Freud Film Festival, October 26-28
Sigmund Freud's work has certainly informed every aspect of modern culture, providing a subtle (and sometimes not-so-subtle) sub-text for all forms of artistic expression, including film.
All films are free and open to the public.
Princess Tam-Tam (1935)
This classic stars the peerless Josephine Baker as Alwina, a Tunisian shepherdess who's brought to Paris by the nobleman (Albert Prejean) who discovers her, passing her off as royalty from India. Alwina becomes the toast of the town, but the headiness of her metamorphosis eventually gets to her, culminating in an alcohol-fueled dance that finally unleashes her true identity.
Mulholland Drive (2001)
Director David Lynch weaves a complex, mysterious tale in this story of a woman with amnesia (Laura Elena Harring) left stranded on Mulholland Drive. Alone and afraid, she is taken in by Betty (Naomi Watts), who has just arrived in Hollywood to pursue her dreams. Gradually, the two women start to put the pieces of the puzzle together... a puzzle that unravels a dark, sinister plot.
List Art Gallery 120
64 College Street
Seven Percent Solution (1976)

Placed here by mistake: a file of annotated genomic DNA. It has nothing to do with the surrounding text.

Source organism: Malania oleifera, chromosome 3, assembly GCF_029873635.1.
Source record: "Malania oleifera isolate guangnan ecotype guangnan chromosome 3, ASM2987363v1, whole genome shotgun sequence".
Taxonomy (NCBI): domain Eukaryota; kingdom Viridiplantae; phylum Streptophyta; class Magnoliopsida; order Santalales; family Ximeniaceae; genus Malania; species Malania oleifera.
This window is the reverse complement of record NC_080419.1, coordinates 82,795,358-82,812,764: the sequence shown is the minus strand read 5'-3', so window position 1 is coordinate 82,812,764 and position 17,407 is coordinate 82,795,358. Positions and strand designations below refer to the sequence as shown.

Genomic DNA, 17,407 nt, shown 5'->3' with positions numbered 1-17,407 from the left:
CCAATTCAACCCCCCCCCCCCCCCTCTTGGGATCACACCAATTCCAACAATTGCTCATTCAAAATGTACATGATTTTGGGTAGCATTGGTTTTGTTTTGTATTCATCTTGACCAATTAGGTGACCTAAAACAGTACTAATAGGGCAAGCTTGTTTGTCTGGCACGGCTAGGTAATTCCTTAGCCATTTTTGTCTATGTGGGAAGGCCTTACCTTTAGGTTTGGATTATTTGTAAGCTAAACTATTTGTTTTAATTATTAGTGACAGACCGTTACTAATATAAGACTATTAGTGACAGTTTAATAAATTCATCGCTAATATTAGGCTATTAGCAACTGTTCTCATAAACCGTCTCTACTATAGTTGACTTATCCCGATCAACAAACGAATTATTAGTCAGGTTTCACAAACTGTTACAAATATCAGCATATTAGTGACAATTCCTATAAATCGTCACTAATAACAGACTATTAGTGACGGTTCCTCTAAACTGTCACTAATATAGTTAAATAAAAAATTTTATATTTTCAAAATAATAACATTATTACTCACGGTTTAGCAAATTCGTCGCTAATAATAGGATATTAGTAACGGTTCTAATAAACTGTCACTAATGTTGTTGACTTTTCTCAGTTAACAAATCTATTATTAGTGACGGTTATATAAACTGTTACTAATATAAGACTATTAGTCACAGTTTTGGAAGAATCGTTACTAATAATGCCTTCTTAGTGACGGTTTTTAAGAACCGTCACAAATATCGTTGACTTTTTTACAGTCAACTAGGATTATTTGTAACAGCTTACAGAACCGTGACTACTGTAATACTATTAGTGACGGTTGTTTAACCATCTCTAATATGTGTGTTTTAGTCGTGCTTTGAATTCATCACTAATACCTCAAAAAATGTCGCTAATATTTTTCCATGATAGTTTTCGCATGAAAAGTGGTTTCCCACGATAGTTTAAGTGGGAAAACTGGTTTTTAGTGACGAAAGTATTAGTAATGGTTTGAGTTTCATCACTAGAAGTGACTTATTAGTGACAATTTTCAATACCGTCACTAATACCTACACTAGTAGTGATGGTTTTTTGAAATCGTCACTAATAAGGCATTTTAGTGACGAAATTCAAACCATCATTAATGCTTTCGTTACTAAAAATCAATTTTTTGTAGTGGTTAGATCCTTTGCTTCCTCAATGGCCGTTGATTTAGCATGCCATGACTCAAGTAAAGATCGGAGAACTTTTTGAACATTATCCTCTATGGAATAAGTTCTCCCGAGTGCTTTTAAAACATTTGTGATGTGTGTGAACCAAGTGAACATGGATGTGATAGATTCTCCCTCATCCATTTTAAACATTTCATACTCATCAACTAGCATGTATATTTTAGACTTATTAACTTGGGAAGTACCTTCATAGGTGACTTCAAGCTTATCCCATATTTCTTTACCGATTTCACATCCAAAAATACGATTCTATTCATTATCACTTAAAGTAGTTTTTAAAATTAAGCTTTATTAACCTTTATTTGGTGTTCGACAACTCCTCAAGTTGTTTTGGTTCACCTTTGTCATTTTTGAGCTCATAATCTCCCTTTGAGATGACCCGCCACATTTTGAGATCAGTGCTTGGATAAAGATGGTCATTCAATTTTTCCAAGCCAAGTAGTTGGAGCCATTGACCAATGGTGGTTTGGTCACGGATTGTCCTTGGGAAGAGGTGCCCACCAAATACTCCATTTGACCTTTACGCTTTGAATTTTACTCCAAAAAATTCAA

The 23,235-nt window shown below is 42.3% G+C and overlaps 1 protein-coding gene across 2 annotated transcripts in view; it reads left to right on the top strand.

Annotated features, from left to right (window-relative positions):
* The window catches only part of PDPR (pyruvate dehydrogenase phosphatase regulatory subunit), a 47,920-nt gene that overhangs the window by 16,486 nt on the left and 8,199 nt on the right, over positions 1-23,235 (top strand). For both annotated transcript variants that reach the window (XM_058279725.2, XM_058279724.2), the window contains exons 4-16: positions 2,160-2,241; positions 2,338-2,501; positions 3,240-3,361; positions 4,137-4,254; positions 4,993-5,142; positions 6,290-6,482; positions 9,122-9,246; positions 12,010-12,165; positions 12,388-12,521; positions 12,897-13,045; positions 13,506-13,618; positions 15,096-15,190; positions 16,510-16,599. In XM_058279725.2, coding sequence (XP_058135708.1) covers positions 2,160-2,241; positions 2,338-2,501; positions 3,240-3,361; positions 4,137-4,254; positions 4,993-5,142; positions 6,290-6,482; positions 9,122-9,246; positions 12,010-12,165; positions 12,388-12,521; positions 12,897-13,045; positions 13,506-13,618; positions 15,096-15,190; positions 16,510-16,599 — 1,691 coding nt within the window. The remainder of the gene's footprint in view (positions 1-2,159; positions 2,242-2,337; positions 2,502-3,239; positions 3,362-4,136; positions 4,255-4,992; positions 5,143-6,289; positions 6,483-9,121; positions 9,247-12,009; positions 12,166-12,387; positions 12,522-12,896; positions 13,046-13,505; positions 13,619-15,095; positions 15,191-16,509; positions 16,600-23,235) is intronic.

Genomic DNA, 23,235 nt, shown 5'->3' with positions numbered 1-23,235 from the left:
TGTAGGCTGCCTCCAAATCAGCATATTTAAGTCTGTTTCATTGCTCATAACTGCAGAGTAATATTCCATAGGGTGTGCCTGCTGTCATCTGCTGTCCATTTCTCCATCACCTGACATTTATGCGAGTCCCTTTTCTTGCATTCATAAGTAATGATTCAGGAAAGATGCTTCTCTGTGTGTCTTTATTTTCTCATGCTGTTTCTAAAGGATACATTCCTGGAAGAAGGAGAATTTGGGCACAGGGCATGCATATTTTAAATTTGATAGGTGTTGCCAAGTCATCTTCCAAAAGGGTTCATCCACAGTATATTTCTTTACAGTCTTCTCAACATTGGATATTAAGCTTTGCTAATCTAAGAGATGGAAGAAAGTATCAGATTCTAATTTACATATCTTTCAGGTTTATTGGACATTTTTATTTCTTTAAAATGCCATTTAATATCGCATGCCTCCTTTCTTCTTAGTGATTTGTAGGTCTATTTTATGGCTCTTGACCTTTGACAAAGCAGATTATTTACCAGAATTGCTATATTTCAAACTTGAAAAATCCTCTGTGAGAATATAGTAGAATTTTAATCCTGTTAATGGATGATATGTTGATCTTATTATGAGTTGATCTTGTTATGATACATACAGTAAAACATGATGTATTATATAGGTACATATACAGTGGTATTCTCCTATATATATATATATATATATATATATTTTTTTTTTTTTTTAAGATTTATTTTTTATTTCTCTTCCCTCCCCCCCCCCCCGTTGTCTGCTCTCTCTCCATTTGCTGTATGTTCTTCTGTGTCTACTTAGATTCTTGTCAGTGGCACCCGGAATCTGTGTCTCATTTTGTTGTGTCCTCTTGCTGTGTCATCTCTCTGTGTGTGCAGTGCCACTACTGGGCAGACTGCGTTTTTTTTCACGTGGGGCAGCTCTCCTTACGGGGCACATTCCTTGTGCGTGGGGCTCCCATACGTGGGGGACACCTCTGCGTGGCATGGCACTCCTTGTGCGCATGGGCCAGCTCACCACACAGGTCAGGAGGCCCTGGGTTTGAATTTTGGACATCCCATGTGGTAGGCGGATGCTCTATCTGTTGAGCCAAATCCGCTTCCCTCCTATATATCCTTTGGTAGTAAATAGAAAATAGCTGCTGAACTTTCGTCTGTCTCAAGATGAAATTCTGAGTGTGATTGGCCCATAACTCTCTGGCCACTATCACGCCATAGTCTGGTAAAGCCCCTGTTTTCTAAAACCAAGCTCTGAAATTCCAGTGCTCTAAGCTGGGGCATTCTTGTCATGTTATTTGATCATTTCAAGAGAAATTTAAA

At the urging of his friend Dr. Watson, Sherlock Holmes (Nicol Williamson) enters a treatment program for his cocaine addiction. Not just any rehab clinic, this program is run by Sigmund Freud— and so begins a cracking good story that focuses on the synthesis of madness and genius. The amazing cast — Laurence Olivier as Holmes's nemesis Professor Moriarty, Robert Duvall as Dr. Watson, Alan Arkin as Freud — creates a unique crime-psychodrama.
Nominated for six Oscars, Spellbound is indisputably one of Hitchcock's finest films. Dr. Edwards (Gregory Peck) arrives at Green Manors Mental Asylum and falls for the beautiful Dr. Petersen (Ingrid Bergman). But she discovers that he's a paranoid amnesiac impostor, which leaves her (and us) wondering: what happened to the real Dr. Edwards?
To achieve more effective treatment, a nurse (Bibi Andersson) and her patient (Liv Ullmann), an actress who's lost the power of speech, check into a private cottage by the sea. Isolated from most of the rest of society, the two women become co-dependent and insanely jealous of each other. It's a case of the cure being worse than the affliction in this classic directed by Swedish master Ingmar Bergman.
Hiroshima, Mon Amour (1959)
In French director Alain Resnais's poetic adaptation of Margueurite Duras's acclaimed book, a French actress (Emmanuelle Riva) working in Japan meets a Japanese architect (Eiji Okada) with whom she has an affair. Their relationship consists largely of conversations about the bombing at Hiroshima, the horrors that he and his family endured and her perception of the cataclysm back home in occupied France.